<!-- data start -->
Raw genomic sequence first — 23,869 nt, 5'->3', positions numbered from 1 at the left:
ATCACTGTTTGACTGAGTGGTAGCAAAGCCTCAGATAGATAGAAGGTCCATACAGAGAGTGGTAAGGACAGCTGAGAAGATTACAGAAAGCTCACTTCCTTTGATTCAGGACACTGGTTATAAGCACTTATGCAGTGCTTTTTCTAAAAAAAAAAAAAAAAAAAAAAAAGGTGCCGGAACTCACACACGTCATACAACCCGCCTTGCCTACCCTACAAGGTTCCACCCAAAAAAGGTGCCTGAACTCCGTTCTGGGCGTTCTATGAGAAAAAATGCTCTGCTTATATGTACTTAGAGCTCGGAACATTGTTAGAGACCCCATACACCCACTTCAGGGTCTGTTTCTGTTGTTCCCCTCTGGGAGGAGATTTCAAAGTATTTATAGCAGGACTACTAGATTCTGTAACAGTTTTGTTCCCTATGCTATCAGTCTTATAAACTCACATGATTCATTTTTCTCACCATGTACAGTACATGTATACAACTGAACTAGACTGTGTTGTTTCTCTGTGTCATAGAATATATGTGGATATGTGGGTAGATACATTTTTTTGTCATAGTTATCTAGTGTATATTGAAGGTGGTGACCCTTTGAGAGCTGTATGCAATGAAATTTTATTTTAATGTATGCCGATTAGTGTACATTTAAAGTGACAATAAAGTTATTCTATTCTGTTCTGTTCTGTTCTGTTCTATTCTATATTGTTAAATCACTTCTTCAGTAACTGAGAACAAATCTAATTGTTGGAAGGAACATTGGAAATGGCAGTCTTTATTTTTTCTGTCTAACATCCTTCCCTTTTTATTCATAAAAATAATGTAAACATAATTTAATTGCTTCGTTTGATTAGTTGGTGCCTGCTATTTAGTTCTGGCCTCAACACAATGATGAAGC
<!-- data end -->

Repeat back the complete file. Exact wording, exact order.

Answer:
Raw genomic sequence first — 23,869 nt, 5'->3', positions numbered from 1 at the left:
ATCACTGTTTGACTGAGTGGTAGCAAAGCCTCAGATAGATAGAAGGTCCATACAGAGAGTGGTAAGGACAGCTGAGAAGATTACAGAAAGCTCACTTCCTTTGATTCAGGACACTGGTTATAAGCACTTATGCAGTGCTTTTTCTAAAAAAAAAAAAAAAAAAAAAAAAGGTGCCGGAACTCACACACGTCATACAACCCGCCTTGCCTACCCTACAAGGTTCCACCCAAAAAAGGTGCCTGAACTCCGTTCTGGGCGTTCTATGAGAAAAAATGCTCTGCTTATATGTACTTAGAGCTCGGAACATTGTTAGAGACCCCATACACCCACTTCAGGGTCTGTTTCTGTTGTTCCCCTCTGGGAGGAGATTTCAAAGTATTTATAGCAGGACTACTAGATTCTGTAACAGTTTTGTTCCCTATGCTATCAGTCTTATAAACTCACATGATTCATTTTTCTCACCATGTACAGTACATGTATACAACTGAACTAGACTGTGTTGTTTCTCTGTGTCATAGAATATATGTGGATATGTGGGTAGATACATTTTTTTGTCATAGTTATCTAGTGTATATTGAAGGTGGTGACCCTTTGAGAGCTGTATGCAATGAAATTTTATTTTAATGTATGCCGATTAGTGTACATTTAAAGTGACAATAAAGTTATTCTATTCTGTTCTGTTCTGTTCTGTTCTATTCTATATTGTTAAATCACTTCTTCAGTAACTGAGAACAAATCTAATTGTTGGAAGGAACATTGGAAATGGCAGTCTTTATTTTTTCTGTCTAACATCCTTCCCTTTTTATTCATAAAAATAATGTAAACATAATTTAATTGCTTCGTTTGATTAGTTGGTGCCTGCTATTTAGTTCTGGCCTCAACACAATGATGAAGC